Can cannabis help fight or prevent coronavirus? Between hope, publicity and rumour.

Can cannabis help fight or prevent coronavirus? Between hope, publicity and rumour.

Di: Teresa Garcia Terapeutico

After five months of the pandemic, more than 26 million people testing positive for coronavirus and about 870,000 deaths worldwide, the main objective of the scientific and pharmaceutical sector globally is to find a vaccine and cure for Covid-19. Dozens of existing have been tested for the treatment of this disease, including Remdesivir (initially marketed by Gilead for the treatment of Ebola and HIV) and hydroxychloroquine (for the treatment of malaria), tocilizumab (an anti-inflammatory) and odexamethasone (an anti-inflammatory and immunosuppressive). In this race for the key to the coronavirus cure, cannabis has been no exception.

Published on 8th July by the Georgia Medical College at Augusta University, the latest study states that CBD can help prevent lung damage caused by Covid-19. Titled “Cannabidiol Modulates Cytokine Storm in Acute Respiratory Distress Syndrome Induced by Simulated Viral Infection Using Synthetic RNA”, the study advocates that the main cause of death in severe cases of Covid-19 is acute respiratory distress syndrome (ARDS). A ‘cykotine storm’ is caused as the immune system responds to the inflammation caused by the virus. Replicating this effect in the lungs of mice, scientists analysed levels of pro-inflammatory cytokines, oxygen levels in the blood before and after treatment with CBD, and temperature, checking how oxygen levels increased while temperature and cytokines decreased.

The mice used in the study received three once-a-day doses of Poly (I:C), the genetic material of the coronavirus. Two hours after the second Poly treatment, the mice’s abdomens were injected with CBD; this was repeated every other day for a total of three days. “Both clinical symptoms and pulmonary physical changes resulting from ARDS were reversed with CBD treatment,” the study’s authors state.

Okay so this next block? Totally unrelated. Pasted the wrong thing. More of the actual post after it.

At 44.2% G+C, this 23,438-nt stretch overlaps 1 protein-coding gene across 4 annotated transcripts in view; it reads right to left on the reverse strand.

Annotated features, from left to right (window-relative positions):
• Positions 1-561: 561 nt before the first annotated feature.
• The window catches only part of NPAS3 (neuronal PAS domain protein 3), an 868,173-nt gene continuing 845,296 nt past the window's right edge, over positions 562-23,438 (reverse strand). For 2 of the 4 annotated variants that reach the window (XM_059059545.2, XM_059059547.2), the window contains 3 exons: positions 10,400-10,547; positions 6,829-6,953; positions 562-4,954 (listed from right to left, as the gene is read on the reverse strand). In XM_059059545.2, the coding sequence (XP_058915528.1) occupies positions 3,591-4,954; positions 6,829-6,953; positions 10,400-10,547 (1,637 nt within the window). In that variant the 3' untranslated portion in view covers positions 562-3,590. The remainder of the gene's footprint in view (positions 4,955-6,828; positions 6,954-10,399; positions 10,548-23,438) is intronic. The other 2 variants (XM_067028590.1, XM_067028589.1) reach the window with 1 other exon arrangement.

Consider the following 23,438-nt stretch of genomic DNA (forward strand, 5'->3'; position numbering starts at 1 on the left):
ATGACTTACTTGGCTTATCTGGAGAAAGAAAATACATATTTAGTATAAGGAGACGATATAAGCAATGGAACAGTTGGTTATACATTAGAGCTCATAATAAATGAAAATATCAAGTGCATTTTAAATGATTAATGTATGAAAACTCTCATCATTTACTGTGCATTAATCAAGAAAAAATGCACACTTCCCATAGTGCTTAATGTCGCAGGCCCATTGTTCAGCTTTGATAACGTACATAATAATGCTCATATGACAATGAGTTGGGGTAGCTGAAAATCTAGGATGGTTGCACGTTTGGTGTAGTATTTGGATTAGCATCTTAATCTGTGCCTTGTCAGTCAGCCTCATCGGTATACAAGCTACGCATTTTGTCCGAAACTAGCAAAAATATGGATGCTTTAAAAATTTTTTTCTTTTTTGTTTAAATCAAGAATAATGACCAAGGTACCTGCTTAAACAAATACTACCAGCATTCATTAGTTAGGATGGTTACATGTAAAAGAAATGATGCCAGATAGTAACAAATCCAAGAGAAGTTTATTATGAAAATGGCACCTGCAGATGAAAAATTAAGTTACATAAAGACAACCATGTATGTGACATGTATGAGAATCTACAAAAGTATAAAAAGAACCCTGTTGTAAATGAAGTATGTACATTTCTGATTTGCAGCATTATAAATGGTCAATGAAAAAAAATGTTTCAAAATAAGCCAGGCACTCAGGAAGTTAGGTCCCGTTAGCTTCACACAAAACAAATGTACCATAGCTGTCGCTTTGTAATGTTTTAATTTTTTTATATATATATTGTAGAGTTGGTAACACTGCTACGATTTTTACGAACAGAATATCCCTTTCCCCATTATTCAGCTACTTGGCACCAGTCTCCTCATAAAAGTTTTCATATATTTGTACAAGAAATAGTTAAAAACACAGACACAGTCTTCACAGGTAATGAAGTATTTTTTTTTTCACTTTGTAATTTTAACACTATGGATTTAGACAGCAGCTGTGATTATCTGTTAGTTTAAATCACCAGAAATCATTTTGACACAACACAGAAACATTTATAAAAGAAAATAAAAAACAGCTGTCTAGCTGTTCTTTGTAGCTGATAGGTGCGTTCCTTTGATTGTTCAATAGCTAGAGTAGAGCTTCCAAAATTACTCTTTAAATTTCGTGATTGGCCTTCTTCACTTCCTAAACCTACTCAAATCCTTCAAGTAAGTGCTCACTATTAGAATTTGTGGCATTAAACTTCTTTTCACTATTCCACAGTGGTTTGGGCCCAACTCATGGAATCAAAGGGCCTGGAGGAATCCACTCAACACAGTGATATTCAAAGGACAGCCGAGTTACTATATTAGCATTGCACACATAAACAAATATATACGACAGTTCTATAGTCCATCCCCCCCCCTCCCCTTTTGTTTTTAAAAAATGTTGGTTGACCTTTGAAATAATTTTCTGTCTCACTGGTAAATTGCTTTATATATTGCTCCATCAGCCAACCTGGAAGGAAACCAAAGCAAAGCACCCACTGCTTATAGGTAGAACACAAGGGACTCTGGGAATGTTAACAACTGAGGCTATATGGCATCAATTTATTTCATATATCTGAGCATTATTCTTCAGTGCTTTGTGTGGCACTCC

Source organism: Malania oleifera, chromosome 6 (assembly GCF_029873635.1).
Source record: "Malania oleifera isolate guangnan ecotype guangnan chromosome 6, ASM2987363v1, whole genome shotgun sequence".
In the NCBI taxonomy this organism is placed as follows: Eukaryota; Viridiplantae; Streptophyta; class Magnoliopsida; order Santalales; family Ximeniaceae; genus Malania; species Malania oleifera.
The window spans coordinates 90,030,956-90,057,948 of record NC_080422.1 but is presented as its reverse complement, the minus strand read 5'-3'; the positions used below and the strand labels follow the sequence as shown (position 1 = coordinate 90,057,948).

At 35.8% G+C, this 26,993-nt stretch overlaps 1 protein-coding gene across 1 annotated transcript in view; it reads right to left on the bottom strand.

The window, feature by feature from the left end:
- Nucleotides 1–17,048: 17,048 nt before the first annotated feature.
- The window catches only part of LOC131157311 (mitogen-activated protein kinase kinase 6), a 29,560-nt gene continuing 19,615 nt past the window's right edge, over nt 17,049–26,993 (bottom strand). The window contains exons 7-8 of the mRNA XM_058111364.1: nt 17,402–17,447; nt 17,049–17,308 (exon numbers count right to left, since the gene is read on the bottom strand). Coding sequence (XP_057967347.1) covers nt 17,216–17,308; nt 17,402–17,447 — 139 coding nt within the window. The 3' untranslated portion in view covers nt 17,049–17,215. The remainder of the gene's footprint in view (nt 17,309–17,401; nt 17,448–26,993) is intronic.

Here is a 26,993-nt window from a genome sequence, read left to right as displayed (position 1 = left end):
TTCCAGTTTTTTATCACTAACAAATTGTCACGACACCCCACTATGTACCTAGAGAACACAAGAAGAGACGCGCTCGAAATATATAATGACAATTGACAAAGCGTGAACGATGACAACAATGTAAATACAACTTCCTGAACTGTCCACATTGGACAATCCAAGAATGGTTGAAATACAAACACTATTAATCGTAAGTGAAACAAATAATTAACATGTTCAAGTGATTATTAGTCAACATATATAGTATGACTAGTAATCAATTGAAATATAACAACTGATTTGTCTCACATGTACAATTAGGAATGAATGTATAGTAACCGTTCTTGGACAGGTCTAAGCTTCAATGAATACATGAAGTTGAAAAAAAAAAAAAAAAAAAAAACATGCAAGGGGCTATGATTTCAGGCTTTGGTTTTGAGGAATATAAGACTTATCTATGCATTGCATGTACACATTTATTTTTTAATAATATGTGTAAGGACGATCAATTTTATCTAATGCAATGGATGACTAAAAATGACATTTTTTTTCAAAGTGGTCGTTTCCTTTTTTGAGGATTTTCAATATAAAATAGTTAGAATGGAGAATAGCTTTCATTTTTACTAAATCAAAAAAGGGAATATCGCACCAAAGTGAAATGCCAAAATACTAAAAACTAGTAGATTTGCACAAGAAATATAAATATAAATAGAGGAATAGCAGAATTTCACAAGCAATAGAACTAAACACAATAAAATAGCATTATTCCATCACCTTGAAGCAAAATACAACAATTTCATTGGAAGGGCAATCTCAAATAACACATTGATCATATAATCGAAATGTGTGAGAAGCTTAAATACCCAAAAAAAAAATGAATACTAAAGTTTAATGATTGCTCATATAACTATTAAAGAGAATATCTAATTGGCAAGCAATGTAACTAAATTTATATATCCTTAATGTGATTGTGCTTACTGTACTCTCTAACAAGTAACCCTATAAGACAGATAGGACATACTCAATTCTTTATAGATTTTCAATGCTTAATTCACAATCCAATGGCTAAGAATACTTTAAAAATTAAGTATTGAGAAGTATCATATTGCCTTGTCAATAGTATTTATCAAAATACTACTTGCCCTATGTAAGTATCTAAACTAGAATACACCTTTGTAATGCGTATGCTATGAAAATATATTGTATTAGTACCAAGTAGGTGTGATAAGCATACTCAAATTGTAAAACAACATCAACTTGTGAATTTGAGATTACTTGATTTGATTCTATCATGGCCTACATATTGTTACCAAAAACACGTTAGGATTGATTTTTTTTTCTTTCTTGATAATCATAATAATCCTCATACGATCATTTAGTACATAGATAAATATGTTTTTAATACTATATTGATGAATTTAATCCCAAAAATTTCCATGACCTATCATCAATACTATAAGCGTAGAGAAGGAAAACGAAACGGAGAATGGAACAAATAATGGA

This isn’t the first study conducted on cannabis treatments. In April, another study by scientists from the universities of Lethbridge and Calgary in Canada claimed that cannabis could be used as a way of preventing the spread of coronavirus. The study, which hasn’t been subjected to peer-review (an evaluation carried out by one or more people with similar expertise to those of the authors, serving as a form of self-regulation of scientific publications), affirms that CBD could regulate the activity of the ACE2 enzyme, preventing the virus from entering body tissues.

However, Project CBD, a non-profit platform dedicated to promoting and disseminating research on the medicinal uses of this cannabis substance, points out that many studies are still needed to confirm that cannabis can help combat ARDS (as stated by the study from Georgia Medical College). In addition, it’s suspicious of the study on the use of cannabis to prevent coronavirus in an article written by a molecular biologist that it published. Firstly, it stresses that as the scientific article published in Canada hasn’t been subjected to peer review, “this means that scientists and clinicians will not take these results very seriously, and with good reason. These are only preliminary results and should not be confused with a legitimate scientific study.”

But the pro-CBD platform also points out the conflict of interest between the authors of the study defending the preventative use of cannabis: “All authors resident in Canada – including Dr Igor Kovalchu, CEO and main shareholder of Alberta Research and Development (Swysh Inc.) – have conflicts of interest (which they reveal at the end of the article) as Pathway Research and Swysh are startups committed to the cannabis and cannabinoids sector.”

Can cannabis help fight or prevent coronavirus? Between hope, publicity and rumour.

In fact, almost as a form of advertising, more than half of the Canadian article is dedicated to highlighting the 800 new derivatives and extracts of cannabis sativa developed under licence by Health Canada. “Pending further research, extracts from our most successful and innovative high-CBD cannabis sativa lines can become a useful and safe complement to the treatment of Covid-19, and as joint therapy. They can be used to develop easy-to-use preventive treatments for Covid-19 in the form of mouth and throat rinse products for clinical and home use,” explains the abstract. “Given the current serious epidemiological situation and its rapid evolution, all possible therapeutic opportunities and avenues must be considered,” it concludes in an argument to legitimise its products as anti-Covid remedies.

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